The Department of Homeland Security’s top cybersecurity official says hackers and rogue nations targeting the country’s critical infrastructure and businesses will “stop dancing in the streets” if the Obama administration’s plan to share information on cyberthreats succeeds.
If the companies start sharing more information with each other and the government about the threats they face, it will give them an advantage over their attackers, Phyllis Schneck said an event on Thursday hosted by Passcode and the Center for National Policy. Information-sharing, she said, is “the one thing [adversaries] can’t do.”
Ms. Schneck’s remarks came just days after President Obama announced an executive order to encourage information-sharing. Mr. Obama has also called on Congress to pass legislation that would make DHS the central repository for that information coming from the private sector.
Despite Schneck’s enthusiasm for the program, however, prominent security and privacy experts were more cautious, raising concerns about whether information sharing legislation was actually necessary and how to best protect personal data once it’s shared with the government.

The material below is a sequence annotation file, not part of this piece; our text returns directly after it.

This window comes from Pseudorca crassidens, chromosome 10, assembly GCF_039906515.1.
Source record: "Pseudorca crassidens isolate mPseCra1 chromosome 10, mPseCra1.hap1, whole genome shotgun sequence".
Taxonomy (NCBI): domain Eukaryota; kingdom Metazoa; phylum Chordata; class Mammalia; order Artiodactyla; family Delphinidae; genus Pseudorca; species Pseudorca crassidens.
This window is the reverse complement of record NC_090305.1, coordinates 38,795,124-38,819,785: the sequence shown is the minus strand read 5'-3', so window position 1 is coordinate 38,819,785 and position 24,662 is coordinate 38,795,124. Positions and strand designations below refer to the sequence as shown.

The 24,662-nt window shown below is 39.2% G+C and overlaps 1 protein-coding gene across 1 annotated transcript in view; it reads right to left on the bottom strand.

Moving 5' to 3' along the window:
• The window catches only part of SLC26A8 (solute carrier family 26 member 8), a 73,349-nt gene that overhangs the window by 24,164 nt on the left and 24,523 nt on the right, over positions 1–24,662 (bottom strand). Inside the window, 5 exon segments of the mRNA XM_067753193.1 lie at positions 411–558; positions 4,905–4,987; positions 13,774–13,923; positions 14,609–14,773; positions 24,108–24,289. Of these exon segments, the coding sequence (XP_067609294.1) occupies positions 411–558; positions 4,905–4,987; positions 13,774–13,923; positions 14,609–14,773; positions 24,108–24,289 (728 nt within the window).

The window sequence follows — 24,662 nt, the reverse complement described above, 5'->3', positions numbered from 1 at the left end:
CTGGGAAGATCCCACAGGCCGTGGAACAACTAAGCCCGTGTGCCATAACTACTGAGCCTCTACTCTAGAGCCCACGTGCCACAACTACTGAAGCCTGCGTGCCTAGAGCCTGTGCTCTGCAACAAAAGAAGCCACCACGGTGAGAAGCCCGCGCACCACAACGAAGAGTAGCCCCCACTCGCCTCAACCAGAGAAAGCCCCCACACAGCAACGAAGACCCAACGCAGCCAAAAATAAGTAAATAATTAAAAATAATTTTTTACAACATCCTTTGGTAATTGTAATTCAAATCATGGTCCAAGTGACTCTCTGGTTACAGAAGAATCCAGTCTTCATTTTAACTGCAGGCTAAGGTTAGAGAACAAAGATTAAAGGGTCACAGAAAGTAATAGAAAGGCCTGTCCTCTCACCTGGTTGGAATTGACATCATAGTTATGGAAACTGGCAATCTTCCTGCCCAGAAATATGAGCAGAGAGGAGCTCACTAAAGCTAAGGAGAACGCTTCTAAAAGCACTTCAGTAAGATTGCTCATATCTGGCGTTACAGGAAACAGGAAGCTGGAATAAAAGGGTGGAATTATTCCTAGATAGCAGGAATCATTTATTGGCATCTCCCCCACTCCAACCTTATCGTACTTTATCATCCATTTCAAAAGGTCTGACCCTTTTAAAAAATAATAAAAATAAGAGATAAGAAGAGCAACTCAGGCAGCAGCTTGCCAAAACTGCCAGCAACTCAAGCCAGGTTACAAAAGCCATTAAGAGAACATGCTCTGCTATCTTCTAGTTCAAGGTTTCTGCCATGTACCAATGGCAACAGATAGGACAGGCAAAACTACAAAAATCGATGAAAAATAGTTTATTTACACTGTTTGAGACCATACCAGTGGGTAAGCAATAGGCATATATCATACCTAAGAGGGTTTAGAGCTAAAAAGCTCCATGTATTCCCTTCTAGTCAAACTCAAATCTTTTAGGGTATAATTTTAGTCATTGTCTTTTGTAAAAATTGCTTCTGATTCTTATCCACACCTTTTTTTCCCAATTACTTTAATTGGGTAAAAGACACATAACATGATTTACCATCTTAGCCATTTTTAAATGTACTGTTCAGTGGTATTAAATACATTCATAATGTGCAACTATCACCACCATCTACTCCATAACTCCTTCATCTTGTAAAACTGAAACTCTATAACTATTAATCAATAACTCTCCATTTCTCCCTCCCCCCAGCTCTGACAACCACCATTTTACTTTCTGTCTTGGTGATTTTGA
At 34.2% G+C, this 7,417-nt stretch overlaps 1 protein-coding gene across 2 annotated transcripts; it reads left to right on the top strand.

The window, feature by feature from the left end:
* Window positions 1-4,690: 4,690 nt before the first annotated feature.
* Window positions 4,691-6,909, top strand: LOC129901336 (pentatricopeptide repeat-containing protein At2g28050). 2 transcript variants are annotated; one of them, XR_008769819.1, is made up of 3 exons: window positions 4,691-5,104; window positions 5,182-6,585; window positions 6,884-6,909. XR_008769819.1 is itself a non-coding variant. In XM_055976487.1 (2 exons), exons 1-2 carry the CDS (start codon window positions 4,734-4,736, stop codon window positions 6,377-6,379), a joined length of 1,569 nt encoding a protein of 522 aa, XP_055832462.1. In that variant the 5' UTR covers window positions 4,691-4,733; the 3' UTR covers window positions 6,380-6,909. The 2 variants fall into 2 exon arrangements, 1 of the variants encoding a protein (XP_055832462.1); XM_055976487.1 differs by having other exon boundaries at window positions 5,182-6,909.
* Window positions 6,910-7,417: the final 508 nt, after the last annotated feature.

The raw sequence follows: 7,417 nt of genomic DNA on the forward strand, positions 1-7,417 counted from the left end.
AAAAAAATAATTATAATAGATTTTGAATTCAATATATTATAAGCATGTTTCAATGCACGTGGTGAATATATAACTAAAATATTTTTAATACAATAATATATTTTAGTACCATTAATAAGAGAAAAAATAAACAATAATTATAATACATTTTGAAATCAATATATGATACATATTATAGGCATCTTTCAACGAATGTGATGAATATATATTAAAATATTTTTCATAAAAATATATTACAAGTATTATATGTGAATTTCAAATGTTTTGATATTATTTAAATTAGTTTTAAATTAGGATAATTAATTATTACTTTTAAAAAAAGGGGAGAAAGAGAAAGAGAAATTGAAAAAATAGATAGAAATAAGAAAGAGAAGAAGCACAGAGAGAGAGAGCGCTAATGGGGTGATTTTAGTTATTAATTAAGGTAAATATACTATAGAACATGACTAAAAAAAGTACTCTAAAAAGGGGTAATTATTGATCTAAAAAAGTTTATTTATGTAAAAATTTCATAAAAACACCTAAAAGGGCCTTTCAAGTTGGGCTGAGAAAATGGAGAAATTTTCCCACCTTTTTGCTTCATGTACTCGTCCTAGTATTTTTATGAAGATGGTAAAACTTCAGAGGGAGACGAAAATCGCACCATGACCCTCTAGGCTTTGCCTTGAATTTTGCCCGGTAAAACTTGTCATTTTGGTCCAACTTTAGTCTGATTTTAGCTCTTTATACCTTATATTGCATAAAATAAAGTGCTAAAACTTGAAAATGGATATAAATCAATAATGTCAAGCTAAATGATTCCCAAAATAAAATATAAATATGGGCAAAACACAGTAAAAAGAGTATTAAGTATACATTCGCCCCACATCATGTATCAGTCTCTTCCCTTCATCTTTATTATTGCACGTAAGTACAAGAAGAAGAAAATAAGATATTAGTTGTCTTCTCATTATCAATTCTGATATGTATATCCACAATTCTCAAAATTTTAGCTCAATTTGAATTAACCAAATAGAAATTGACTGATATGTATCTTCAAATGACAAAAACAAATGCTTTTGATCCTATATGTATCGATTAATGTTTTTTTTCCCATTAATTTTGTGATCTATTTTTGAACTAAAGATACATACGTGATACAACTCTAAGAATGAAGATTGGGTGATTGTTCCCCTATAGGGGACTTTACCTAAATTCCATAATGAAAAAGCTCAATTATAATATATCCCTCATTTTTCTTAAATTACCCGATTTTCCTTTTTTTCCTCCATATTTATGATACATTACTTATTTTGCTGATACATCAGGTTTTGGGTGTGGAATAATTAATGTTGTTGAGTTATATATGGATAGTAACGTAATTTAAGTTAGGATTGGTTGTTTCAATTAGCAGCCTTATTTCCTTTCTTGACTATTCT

Here are some key takeaways from the event:
One year after the Obama administration rolled out the country’s first cybersecurity standards to protect critical infrastructure, it’s “tricky” for the government to see how companies or individual sectors are progressing, Schneck said. One counterintuitive way to assess progress: If the threats they see are getting more sophisticated. “That means we’ve wiped out some of the bottom feeders” – attacks that could have been more easily avoided.
In the panel discussion, director of the SANS Institute John Pescatore says the “reality” is that many industries, such as the financial sector, have their own ways of sharing information. A cyberincident response team to investigate breaches and share lessons learned with the community to prevent similar attacks in the future, Pescatore said, would be better than “yet another agency” pooling threat information.
The Center for Democracy and Technology’s Harley Geiger wants to make sure there are strong limitations on the kind of information companies can share with the government, and hard limits on how law enforcement can use it. The Obama administration, Geiger said, so far has set “pretty reasonable” limitations: Computer crimes, threats of death, sexual exploitation of minors. “But if it is open for general law enforcement use, then it essentially becomes a giant backdoor wiretap,” he said.
Companies, he later added, should not have to choose between being vulnerable to attacks and sharing personal information with the National Security Agency.